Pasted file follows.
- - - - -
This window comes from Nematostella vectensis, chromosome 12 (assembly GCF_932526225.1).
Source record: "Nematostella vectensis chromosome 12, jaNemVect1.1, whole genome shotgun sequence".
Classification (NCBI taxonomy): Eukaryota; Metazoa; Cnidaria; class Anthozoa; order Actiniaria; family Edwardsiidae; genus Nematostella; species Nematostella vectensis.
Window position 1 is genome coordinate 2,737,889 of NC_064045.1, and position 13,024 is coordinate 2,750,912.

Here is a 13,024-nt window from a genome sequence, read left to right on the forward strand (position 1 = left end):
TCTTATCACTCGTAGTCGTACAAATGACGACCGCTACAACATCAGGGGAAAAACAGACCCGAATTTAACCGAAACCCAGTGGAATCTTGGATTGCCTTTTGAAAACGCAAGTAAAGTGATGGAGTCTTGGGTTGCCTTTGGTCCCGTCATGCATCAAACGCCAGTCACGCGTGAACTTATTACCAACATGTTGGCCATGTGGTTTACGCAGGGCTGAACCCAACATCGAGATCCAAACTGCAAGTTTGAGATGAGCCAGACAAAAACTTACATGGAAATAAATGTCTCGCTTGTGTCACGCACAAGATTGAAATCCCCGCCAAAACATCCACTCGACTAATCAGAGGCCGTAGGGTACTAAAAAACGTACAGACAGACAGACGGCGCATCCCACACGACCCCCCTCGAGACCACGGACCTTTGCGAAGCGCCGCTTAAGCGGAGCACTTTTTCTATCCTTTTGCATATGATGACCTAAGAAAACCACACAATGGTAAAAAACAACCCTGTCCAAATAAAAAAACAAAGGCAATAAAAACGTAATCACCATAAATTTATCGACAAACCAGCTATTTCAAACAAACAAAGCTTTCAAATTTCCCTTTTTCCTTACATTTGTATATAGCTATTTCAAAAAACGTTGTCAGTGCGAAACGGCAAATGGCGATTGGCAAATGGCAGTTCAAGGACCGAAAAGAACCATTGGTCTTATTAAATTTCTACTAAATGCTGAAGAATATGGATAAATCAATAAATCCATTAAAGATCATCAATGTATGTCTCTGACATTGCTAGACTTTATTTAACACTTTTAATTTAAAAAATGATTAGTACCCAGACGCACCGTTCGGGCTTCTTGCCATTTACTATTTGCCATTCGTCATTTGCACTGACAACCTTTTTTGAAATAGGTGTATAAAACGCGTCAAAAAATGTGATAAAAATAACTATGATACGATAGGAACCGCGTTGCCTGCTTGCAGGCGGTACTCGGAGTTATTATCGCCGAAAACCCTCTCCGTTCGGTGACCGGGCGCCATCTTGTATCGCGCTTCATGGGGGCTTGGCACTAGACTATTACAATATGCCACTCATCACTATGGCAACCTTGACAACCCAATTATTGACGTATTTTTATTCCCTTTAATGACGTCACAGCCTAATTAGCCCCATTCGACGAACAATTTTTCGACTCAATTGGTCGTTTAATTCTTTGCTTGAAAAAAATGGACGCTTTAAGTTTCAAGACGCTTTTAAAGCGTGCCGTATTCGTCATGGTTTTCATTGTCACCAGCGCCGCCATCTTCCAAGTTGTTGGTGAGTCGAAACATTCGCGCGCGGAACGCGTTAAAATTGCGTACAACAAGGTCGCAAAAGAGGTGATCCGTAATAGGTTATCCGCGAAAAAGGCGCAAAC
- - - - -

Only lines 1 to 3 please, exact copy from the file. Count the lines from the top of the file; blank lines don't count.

This window comes from Nematostella vectensis, chromosome 12 (assembly GCF_932526225.1).
Source record: "Nematostella vectensis chromosome 12, jaNemVect1.1, whole genome shotgun sequence".
Classification (NCBI taxonomy): Eukaryota; Metazoa; Cnidaria; class Anthozoa; order Actiniaria; family Edwardsiidae; genus Nematostella; species Nematostella vectensis.